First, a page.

Another interesting thread has developed this evening in the narrative of the Boston bombings: The New York Times, CNN, Reuters, CBS, The Boston Globe and NBC are reporting that in an initial interrogation, Dzhokhar Tsarnaev said he and his brother, Tamerlan, originally planned a suicide attack on July 4.
Now, keep in mind that these reports are being attributed to unnamed officials. The New York Times, which broke the story, originally sourced it to a single official and later to "two law enforcement officials." NPR has not independently confirmed these reports (read a note on how we cover these stories). The media outlets also report this information came out of an interrogation conducted before Tsarnaev was read his Miranda Rights.
The Times adds:
"The brothers finished building the bombs in Tamerlan's apartment in Cambridge, Mass., faster than they anticipated, and so decided to accelerate their attack to the Boston Marathon on April 15, Patriots' Day in Massachusetts, from July, according to the account that Dzhokhar provided authorities. They picked the finish line of the marathon after driving around the Boston area looking for alternative sites, according to this account.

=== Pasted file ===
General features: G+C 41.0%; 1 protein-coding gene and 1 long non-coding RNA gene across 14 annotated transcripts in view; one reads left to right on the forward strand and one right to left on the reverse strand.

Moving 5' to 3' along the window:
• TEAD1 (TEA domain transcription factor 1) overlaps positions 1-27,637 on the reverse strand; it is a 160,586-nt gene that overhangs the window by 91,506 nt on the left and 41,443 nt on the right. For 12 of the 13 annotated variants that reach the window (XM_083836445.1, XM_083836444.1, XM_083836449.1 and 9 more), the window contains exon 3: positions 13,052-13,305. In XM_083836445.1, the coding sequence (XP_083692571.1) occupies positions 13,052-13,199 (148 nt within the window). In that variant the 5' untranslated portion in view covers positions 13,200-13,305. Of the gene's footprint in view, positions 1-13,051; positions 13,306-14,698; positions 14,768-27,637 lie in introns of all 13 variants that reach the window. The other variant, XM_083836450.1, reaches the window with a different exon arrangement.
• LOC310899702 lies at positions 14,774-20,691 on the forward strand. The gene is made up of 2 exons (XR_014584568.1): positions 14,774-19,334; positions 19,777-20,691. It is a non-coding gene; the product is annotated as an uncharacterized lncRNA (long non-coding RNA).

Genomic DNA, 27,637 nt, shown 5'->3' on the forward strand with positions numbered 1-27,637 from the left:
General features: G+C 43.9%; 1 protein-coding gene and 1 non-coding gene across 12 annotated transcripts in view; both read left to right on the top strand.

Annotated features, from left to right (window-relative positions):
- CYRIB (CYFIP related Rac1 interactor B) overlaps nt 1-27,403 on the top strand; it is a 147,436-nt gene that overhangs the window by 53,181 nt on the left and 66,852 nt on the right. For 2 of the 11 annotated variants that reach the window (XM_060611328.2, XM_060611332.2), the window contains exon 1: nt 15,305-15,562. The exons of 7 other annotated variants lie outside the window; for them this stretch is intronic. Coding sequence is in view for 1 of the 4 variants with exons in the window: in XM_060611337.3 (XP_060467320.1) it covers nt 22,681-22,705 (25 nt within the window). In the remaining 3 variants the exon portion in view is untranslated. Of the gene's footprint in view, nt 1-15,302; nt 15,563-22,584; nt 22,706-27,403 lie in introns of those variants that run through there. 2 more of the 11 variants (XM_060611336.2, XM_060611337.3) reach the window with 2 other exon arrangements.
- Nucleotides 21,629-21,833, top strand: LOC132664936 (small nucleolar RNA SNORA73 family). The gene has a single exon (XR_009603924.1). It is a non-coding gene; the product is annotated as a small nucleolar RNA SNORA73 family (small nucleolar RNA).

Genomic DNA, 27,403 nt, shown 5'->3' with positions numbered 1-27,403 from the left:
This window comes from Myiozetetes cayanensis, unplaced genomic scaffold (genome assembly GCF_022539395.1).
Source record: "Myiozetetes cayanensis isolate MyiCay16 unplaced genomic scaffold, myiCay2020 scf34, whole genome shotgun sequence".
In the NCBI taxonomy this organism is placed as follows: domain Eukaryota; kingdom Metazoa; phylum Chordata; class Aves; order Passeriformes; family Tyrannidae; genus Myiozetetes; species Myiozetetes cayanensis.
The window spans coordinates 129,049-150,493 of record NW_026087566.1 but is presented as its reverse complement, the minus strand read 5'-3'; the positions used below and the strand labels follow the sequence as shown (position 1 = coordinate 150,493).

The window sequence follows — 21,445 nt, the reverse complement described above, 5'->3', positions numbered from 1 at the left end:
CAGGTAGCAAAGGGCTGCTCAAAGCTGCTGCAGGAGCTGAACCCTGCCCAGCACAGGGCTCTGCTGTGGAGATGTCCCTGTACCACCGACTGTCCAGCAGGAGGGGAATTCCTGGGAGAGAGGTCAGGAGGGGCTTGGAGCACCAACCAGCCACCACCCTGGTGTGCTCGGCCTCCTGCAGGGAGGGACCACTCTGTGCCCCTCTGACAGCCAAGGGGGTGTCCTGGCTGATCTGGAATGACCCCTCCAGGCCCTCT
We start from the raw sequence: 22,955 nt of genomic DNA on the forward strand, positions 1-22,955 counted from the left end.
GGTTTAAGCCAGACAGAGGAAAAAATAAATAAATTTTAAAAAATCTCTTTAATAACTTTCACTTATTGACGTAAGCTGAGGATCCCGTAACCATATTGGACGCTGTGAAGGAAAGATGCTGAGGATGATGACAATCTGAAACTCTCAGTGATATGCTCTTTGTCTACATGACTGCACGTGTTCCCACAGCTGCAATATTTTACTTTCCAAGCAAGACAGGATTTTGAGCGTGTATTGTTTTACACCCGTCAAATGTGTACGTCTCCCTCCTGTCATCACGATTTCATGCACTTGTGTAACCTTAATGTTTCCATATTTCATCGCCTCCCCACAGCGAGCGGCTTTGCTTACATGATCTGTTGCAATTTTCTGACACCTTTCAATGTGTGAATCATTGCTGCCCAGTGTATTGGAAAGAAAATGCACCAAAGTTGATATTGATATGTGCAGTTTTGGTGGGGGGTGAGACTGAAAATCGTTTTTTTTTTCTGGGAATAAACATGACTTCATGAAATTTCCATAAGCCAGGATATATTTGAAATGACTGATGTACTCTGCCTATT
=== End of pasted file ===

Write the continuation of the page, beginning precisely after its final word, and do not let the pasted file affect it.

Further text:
"In addition, Mr. Tsarnaev has told authorities that he and his brother viewed the Internet sermons of Anwar al-Awlaki, a radical American cleric who moved to Yemen and was killed in September 2011 by an American drone strike. There is no indication that the brothers communicated with Mr. Awlaki before his death."
CNN adds that the apartment where the bombs were built is the same one Tamerlan shared with his wife and child.
CBS News reports that an official tells them Dzhokhar said he was brought into the plot by his brother "a couple of months before" the bombing. The network offers a warning: "The official noted that Dzhokhar Tsarnaev had said different things at different times and that it is all subject to investigation."
In other news, The Boston Globe reports that the body of Tamerlan — who died after a firefight with police — was claimed by his family.
Terrel Harris, a spokesman for the Massachusetts medical examiner's office, told the paper the body was picked up at 5:30 p.m. ET.
NPR's coverage of the April 15 bombings that killed three people and wounded more than 250 is collected here.
Note: As happens when stories such as this are developing, there will likely be reports that turn out to be mistaken. We will focus on news being reported by NPR, other news outlets with expertise, and statements from authorities who are in a position to know what's going on. And if some of that information turns out to be wrong, we'll update.
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